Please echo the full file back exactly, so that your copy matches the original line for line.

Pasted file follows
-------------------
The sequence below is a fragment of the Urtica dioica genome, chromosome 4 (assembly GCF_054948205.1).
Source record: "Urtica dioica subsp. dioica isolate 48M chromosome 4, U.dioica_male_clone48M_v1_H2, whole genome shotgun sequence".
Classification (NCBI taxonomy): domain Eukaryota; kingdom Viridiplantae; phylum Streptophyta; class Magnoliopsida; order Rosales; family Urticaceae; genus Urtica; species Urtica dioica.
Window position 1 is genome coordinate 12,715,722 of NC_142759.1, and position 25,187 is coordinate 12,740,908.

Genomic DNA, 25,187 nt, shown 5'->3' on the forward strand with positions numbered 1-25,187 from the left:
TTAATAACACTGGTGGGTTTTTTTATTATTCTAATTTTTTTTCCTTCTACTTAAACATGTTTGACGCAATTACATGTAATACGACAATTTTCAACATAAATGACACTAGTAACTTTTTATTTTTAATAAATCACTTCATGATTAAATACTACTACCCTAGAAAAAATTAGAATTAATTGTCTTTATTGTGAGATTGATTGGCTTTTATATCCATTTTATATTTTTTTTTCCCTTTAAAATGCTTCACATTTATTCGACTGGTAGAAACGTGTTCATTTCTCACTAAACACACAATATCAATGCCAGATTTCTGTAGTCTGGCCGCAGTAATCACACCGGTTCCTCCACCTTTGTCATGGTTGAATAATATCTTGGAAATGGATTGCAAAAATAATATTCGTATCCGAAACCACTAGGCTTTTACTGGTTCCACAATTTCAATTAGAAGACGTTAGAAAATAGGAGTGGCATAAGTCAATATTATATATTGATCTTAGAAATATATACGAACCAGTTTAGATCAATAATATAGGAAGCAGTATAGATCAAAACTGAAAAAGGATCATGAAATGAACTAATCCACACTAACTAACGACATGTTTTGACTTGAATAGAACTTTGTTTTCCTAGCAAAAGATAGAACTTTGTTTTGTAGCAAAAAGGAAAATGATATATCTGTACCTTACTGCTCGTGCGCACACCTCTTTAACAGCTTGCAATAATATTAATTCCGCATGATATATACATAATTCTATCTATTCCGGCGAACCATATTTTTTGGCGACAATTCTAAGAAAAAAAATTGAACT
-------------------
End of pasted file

The sequence below is a fragment of the Urtica dioica genome, chromosome 4 (assembly GCF_054948205.1).
Source record: "Urtica dioica subsp. dioica isolate 48M chromosome 4, U.dioica_male_clone48M_v1_H2, whole genome shotgun sequence".
Classification (NCBI taxonomy): domain Eukaryota; kingdom Viridiplantae; phylum Streptophyta; class Magnoliopsida; order Rosales; family Urticaceae; genus Urtica; species Urtica dioica.
Window position 1 is genome coordinate 12,715,722 of NC_142759.1, and position 25,187 is coordinate 12,740,908.

Genomic DNA, 25,187 nt, shown 5'->3' on the forward strand with positions numbered 1-25,187 from the left:
TTAATAACACTGGTGGGTTTTTTTATTATTCTAATTTTTTTTCCTTCTACTTAAACATGTTTGACGCAATTACATGTAATACGACAATTTTCAACATAAATGACACTAGTAACTTTTTATTTTTAATAAATCACTTCATGATTAAATACTACTACCCTAGAAAAAATTAGAATTAATTGTCTTTATTGTGAGATTGATTGGCTTTTATATCCATTTTATATTTTTTTTTCCCTTTAAAATGCTTCACATTTATTCGACTGGTAGAAACGTGTTCATTTCTCACTAAACACACAATATCAATGCCAGATTTCTGTAGTCTGGCCGCAGTAATCACACCGGTTCCTCCACCTTTGTCATGGTTGAATAATATCTTGGAAATGGATTGCAAAAATAATATTCGTATCCGAAACCACTAGGCTTTTACTGGTTCCACAATTTCAATTAGAAGACGTTAGAAAATAGGAGTGGCATAAGTCAATATTATATATTGATCTTAGAAATATATACGAACCAGTTTAGATCAATAATATAGGAAGCAGTATAGATCAAAACTGAAAAAGGATCATGAAATGAACTAATCCACACTAACTAACGACATGTTTTGACTTGAATAGAACTTTGTTTTCCTAGCAAAAGATAGAACTTTGTTTTGTAGCAAAAAGGAAAATGATATATCTGTACCTTACTGCTCGTGCGCACACCTCTTTAACAGCTTGCAATAATATTAATTCCGCATGATATATACATAATTCTATCTATTCCGGCGAACCATATTTTTTGGCGACAATTCTAAGAAAAAAAATTGAACT